How we ended up using ClickUp
We are going to simultaneously explain and document our journey through PM tools!
The JIRA days
We started in 2013, way before ClickUp was even an idea. Back in 2013, we bet our money on tradition, classic, timeless – JIRA. It felt like we should be using JIRA because real software development teams use JIRA. Felt complicated, but we felt like we needed all the complexity because it would bring us flexibility we thought. We used JIRA for a few years, it was fine. The best thing about JIRA was that integrated with BitBucket and you could link your branch to a JIRA ticket. No other tool did that at the time. Remember, real software engineers use JIRA (so we thought). JIRA also worked well with HipChat which we used before someone invented Slack.
The Trello days
After awhile JIRA felt like a dinosaur, it didn’t evolve, it was stuck in the past; we felt like we needed to move on. And we did what most teams have done, moved to Trello! Fast, user-friendly, welcoming, and FREE we loved Trello. We loved everything about it, we felt FREE as Trello itself.
Trello has no cons really, pros only here! It did everything that we needed, even integrated with BitBucket, didn’t have even labels but we managed. However, as we grew and projects became bigger. Trello became hard to manage. We needed more than just a board or multiple boards for that matter. We needed reporting, we needed better Sprint support, we needed visibility, and most of all we needed good time tracking. Maybe this as all possible with Trello, but when we added all the cost we realized there are other options that aren’t Trello.
The MantisBT days
MantisBT is great, built by developers for developers, pure PHP app it was easy to run and manage, did everything. We used MantisBT briefly mostly just to try it out. Our appreciation for open-source, I think, is what drew us to MantisBT. It’s a great tool that you can run for $3.50/month on AWS Lightsail. No other tool beats it when it comes to cost. But we wanted something a little more exciting.
The GitHub project days
There was a period during which we decided that maybe we don’t need a PM tool. Having given up on BitBucket for years and completely moved to GitHub, we thought maybe GitHub has it figured out. They figured out version control. We tried it for a brief while, it was good that GitHub Projects integrated well with GitHub itself, especially in Pull Requests. On a first glance, it’s all you ever need, but rather quickly we realized that we needed more than just a board. Heck, we had clients with multiple repositories, some of them not even on GitHub, it was good but not optimal.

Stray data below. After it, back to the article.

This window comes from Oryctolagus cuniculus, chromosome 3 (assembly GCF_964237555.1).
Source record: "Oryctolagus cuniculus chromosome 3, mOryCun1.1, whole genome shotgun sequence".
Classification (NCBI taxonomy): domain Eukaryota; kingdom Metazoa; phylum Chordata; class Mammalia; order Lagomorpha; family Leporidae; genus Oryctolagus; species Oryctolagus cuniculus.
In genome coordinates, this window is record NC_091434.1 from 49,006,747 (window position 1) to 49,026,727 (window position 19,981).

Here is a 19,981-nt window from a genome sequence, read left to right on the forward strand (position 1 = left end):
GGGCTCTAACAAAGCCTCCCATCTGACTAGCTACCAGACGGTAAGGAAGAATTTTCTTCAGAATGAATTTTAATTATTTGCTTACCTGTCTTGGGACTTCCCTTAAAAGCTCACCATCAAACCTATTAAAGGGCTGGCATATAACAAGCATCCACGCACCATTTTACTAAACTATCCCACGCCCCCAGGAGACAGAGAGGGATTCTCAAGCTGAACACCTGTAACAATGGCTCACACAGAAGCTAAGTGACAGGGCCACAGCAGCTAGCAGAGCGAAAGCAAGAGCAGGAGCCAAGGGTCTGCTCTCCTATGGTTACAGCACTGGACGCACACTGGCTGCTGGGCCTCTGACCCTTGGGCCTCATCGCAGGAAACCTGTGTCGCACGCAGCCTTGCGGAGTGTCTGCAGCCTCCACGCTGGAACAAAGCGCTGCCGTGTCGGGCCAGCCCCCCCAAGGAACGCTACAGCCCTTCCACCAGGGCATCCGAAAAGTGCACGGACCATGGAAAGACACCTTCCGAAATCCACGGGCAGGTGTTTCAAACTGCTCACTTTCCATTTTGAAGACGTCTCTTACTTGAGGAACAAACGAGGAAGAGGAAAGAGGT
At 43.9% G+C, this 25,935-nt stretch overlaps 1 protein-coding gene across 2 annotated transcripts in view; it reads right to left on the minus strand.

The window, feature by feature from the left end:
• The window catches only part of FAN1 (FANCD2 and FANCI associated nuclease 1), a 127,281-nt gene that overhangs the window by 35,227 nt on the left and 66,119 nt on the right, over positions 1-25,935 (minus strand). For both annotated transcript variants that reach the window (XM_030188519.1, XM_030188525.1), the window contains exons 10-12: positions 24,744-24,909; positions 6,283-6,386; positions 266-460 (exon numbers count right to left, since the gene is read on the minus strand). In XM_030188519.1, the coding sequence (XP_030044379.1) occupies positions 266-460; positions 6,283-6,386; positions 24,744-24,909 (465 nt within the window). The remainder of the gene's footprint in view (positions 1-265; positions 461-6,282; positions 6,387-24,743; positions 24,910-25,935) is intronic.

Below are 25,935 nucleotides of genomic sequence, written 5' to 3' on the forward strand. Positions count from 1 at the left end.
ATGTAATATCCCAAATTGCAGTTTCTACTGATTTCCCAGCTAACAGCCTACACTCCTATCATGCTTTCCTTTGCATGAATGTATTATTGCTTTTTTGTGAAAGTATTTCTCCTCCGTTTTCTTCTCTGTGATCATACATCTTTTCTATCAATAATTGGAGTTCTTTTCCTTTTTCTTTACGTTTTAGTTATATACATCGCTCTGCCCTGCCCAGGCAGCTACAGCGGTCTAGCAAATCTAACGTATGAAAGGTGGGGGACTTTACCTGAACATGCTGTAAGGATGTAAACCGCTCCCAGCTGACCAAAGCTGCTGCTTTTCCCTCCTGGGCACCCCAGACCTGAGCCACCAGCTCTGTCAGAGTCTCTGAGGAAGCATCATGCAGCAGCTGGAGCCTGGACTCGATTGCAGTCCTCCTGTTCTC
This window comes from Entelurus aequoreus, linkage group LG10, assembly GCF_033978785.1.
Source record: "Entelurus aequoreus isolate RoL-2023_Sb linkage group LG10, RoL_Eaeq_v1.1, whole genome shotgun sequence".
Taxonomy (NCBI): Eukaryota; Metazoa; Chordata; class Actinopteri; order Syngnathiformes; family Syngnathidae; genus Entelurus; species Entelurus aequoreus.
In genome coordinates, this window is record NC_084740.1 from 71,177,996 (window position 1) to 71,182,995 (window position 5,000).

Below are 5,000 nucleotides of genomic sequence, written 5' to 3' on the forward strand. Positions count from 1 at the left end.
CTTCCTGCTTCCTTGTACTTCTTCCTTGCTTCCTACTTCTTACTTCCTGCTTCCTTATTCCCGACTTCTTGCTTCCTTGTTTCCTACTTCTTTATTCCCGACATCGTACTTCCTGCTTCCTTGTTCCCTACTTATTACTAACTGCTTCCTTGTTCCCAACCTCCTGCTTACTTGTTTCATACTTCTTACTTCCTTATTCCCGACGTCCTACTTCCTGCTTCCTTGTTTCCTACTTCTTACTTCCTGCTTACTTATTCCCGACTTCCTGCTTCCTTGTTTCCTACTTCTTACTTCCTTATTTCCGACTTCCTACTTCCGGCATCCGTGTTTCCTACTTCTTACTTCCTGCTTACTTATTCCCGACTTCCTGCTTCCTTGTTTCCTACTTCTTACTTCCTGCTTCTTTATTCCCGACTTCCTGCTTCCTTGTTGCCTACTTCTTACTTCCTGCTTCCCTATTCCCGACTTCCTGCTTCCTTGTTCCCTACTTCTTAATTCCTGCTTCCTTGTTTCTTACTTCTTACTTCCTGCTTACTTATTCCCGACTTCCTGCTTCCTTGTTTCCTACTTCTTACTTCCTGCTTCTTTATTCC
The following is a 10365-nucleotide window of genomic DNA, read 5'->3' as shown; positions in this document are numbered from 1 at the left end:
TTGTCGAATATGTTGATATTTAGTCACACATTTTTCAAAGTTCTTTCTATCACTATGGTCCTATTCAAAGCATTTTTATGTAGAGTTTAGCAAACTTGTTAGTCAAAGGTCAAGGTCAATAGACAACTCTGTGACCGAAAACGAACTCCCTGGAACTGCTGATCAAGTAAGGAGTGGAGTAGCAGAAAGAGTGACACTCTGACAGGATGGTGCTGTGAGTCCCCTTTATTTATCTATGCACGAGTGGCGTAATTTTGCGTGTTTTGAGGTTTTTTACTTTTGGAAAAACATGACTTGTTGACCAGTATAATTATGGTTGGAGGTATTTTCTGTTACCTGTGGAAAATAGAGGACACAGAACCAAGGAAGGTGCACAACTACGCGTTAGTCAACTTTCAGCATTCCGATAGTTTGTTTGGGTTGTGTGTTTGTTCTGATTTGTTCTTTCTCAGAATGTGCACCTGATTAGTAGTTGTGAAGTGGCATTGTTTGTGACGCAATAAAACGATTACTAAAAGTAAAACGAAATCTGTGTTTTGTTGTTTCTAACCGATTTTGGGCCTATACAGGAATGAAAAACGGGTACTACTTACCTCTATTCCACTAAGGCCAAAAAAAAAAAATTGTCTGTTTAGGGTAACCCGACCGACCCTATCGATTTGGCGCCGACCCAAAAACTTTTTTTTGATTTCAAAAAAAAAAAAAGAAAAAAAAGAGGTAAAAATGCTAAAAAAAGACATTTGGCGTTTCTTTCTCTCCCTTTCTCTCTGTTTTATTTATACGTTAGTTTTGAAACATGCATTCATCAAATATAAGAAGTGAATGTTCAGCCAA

The ClickUP era
We fell victims on the marketing of Monday.com and ClickUp. Monday.com is aggressive in their marketing also a little pricy. So, the second best option that we hand’t tried was ClickUp. It was free to start so we did. The setup was fast, things fell into place immediately – you need sprints, ClickUp has got them, you want Kanban – no problem, need to break things up – sure. TimeTracking, GitHub integration, Slack, reporting, client access, desktop app, mobile app, bulk operations, automations, API – yes, yes, yes, yes to the power of yes! Before we knew it, we were paying hundreds of dollars to ClickUp a month and loving it.
The biggest con of ClickUp is that is slow. When I say slow, I mean JIRA slow; that is slow! Also, it is a little wonky and the bulk operations are buggy, but a reload fixes most issues.
There are a few more things that we wish ClickUp improves and that is integration with time tracking apps, seems like time tracking apps don’t report back to ClickUp, which kind of makes the whole integration pointless, but nothing that a AWS Lambda function and a few API calls cant fix.
Over the years, clients made us use their tools and we mostly hated it. Those are not bad tools, we just didn’t vibe with them:
Basecamp is good, fast, simple, it gives you some weird pleasure when you complete a task and you see the strikethrough, it feels … done! But not for us
I never understood Wrike, never understood the name, never understood why it made sense, never understood why people pay for it. It’s just meh! Sorry, Wrike.
Asana gets some love, but not from us! Asana is the most confusing tool we have ever used, the only thing about Asana is that it was made by an xFacebook guy that left Facebook started a company and made it big.